Tech journalist Joel Hruska of ExtremeTech summarized why Nvidia’s GameWorks could end up providing a poor experience for consumers and potentially dangerous long-term obstacles for developers, in a stellar investigative piece he wrote last year:
“AMD is no longer in control of its own performance. While GameWorks doesn’t technically lock vendors into Nvidia solutions, a developer that wanted to support both companies equally would have to work with AMD and Nvidia from the beginning of the development cycle to create a vendor-specific code path. It’s impossible for AMD to provide a quick after-launch fix. This kind of maneuver ultimately hurts developers in the guise of helping them.”
Whether or not you agree with that assessment, Hruska successfully prophesied this very day back in December, saying: “And while we acknowledge that current Gameworks titles implement no overt AMD penalties, developers who rely on that fact in the future may discover that their games run unexplainably poorly on AMD hardware with no insight into why.”
What you’re seeing in the benchmarks above is a $500 AMD video card (Radeon 290x) struggling to keep up with a $300 one (GTX 770) from Nvidia using one of the lowest levels of Anti-Aliasing, since Nvidia’s TXAA isn’t available to Radeon users. And the performance deficiences scale down accordingly. Both of the cards tested were reference boards, and the system is an Intel Core i7 4770K with 16GB of 1866MHz RAM running on Windows 8.1 and this week’s game-ready drivers from both Nvidia and AMD.
To further put this in perspective, AMD’s 290x graphics card performs 51% better than Nvidia’s 770 on one of the most demanding PC titles around, Metro: Last Light — which also happens to be an Nvidia optimized title. As you would expect given their respective prices, AMD’s flagship 290x can and should blow past Nvidia’s 770 and compete with Nvidia’s 780Ti on most titles. To really drive the point home, my Radeon 290x can hit 60fps on Metro: Last Light with High quality settings and 4x anti-aliasing, at a higher resolution of 1440p. It points to a poorly optimized game all around; but substantially worse on AMD hardware, as Joel Hruska accurately predicted several months ago. (For those wondering, AMD CrossFire and Nvidia SLI scaling are almost nonexistent at this point, especially in higher resolutions like 1440p and 4K).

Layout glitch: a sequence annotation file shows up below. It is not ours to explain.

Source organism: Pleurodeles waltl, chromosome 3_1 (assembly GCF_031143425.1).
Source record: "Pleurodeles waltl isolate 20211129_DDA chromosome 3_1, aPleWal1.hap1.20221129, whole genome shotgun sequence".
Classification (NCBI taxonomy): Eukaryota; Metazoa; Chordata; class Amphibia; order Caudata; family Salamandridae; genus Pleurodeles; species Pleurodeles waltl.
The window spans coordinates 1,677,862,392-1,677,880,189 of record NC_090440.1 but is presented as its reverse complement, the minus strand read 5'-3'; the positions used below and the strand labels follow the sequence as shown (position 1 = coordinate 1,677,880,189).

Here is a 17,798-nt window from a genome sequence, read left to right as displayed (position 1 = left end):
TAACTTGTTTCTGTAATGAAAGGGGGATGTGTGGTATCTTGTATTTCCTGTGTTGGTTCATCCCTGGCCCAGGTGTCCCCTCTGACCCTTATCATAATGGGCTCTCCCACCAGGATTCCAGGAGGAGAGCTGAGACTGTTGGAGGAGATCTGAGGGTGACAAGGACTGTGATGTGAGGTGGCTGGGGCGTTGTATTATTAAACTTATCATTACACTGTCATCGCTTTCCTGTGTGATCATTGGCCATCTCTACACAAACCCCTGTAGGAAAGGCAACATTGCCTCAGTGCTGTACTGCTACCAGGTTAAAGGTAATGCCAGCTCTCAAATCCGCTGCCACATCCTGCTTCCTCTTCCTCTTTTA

I’ll leave you with the fact that Unreal Engine 4, the latest graphics engine from Epic, has Nvidia’s GameWorks built into its core. Epic’s prior version, Unreal Engine 3, was widely adopted and we should expect no less from their newest iteration, which frankly looks stunning. Whether or not this will hamper the performance of future titles on AMD hardware this dramatically would only be conjecture at this point, but I think cause for concern is warranted.
Update: I’ve posted benchmarks for Watch Dogs across a wide range of AMD and Nvidia hardware.
[Fanboy deflection: I own a wide variety of Nvidia hardware and a G-Sync monitor, and am a vocal proponent of products like Shield and software like ShadowPlay. I simply believe this could be bad for the industry in the long run.]